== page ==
Dr. Seuss is famous for creating wonderful children's books and hating children. So maybe it makes sense that the Grinch is just a self-portrait. The Grinch's 53-years of hating Christmas were Dr. Seuss' own, and his sitting on a hill looking down on the tinsel and lights were a reflection of his own experiences watching the town change for Christmas. He even had a vanity license plate that said GRINCH made up in case anyone was unclear on what was up.
17. The Grinch Helped Someone Get a Green Card
Despite being one of your favorite Christmas films, the Grinch was anything but fun for the people working on it. The make-up bothered Jim Carrey so much he brought in an enhanced interrogator expert to help him learn how to muscle through it (the answer: mostly smoking and punching himself). Unfortunately, there was no one to help others figure out how to tough out Carrey's attitude, leading to make-up artist Kazuhiro Tsuji leaving the film. He only came back once Carrey apologized and agreed, along with the other big shots, to help Tsuji get a Green Card. Hey, the Grinch may have been the worst, but he delivered at least one real present.
18. Hawkeye's Main Villain Had Never Acted
Echo, the niece of Kingpin and antagonist of Hawkeye, first appeared in the Hawkeye show before receiving a spin-off centered around her. Despite this, Echo's deaf, Native actress Alaqua Cox had only ever acted in a background part in a high school play before she got the role.
19. Hawkeye's Disney's Grinch
Despite being praised for its design and elements taken from the Matt Fraction and David Aja run of Hawkeye, Aja was not a credited creator on the show nor compensated, leading to some Marvel fans boycotting the show.
220. Charlie Brown's Christmas Special was a Coke Commercial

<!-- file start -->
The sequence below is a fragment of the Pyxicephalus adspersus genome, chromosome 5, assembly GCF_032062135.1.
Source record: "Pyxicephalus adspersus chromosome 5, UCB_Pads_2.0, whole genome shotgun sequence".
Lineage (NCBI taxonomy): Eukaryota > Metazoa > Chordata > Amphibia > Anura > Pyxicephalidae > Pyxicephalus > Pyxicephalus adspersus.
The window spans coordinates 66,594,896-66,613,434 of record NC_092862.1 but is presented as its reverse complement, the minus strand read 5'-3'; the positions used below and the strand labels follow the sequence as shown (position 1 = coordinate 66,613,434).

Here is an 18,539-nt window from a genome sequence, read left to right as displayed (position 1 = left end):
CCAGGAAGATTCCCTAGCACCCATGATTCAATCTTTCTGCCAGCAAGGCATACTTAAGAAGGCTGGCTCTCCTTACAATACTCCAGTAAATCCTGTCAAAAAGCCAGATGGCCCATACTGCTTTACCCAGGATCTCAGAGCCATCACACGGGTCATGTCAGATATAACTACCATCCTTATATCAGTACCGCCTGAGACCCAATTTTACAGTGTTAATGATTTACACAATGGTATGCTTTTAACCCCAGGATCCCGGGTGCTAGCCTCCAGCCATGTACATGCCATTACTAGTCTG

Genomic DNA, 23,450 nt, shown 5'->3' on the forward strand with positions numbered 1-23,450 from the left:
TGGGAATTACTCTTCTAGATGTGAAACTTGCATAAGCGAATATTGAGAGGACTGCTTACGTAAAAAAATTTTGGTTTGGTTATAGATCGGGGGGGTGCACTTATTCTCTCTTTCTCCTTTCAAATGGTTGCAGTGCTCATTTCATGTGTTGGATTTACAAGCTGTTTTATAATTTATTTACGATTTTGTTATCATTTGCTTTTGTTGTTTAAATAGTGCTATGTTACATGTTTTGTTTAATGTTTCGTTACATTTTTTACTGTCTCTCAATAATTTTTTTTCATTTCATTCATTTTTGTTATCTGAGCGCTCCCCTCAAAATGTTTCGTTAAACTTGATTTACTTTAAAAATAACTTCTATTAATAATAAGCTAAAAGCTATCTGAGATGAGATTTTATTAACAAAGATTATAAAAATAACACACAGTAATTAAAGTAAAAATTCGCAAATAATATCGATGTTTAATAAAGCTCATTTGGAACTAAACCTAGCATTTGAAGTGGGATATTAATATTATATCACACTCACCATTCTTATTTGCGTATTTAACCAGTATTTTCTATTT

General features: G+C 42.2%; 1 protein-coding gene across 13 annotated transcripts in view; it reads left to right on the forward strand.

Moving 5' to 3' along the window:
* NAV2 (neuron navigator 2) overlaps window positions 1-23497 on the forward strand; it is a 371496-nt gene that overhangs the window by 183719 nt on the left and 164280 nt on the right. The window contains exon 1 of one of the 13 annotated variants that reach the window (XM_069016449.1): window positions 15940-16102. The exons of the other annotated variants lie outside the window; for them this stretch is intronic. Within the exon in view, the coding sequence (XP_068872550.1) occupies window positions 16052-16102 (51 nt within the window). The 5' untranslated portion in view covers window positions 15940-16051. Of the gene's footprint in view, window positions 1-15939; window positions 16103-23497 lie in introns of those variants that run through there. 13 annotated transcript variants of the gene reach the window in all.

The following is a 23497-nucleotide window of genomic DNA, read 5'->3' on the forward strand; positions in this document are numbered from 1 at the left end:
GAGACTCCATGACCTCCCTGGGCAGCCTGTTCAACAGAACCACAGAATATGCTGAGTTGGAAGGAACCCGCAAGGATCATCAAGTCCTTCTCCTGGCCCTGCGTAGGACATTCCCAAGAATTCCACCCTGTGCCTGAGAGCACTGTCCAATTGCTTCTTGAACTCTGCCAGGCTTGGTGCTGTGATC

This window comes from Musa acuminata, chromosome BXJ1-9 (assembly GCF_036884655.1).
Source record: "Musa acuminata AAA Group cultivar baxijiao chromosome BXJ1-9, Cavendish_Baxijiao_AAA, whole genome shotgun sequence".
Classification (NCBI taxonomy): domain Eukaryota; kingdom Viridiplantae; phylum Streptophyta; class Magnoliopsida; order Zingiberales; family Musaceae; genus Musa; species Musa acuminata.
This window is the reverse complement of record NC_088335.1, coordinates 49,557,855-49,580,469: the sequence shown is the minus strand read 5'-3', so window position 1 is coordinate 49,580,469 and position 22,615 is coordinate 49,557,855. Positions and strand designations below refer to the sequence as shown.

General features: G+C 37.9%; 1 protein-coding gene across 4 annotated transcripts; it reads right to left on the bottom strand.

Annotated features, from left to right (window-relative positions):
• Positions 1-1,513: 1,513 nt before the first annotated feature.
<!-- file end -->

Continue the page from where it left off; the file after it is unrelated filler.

Despite the oft-repeated message that Christmas is getting too commercial, it's always been that way, with Charlie Brown's famous Christmas special originally being one big coke commercial. Charlie Brown isn't above being a commercial—he's not Calvin or even Hobbes.
21. Rudolph Is As Real as the Brawny Man
Rudolph was created when a department store wanted to create their own books in-house instead of making deals with publishers. Despite being paid zero dollars for it, the creator did eventually get the rights, so there's one bright light in the story, especially given the success of all the adaptations.
22. Doctor Who's "Twice Upon a Christmas" Features an Actual Christmas Miracle
The last Doctor Who Christmas special features an unbelievable ending, having both sides of a World War I battlefield put down their guns and celebrate Christmas together, but in World War I, the Christmas Truce actually happened. After soldiers heard their enemies celebrating and singing, a truce was declared, and Christmas was celebrated together. Granted, a Scottish man didn't then turn into a blonde girl, but you can't have everything.
23. The Santa Clause Featured an Actual Phone Sex Hotline
The Santa Clause bordered on the risqué at the best of times, but when making a joke about new step-dad Neil's phone number, Tim Allen—a famously R-rated stand-up comic at the time—spits out a number that has since been changed in all releases. That's because the original—1-800-SPANK-ME—led to an actual sex hotline. No word on whether the hotline complained or not.
24. Emma Thompson's Tears in Love, Actually Were Genuine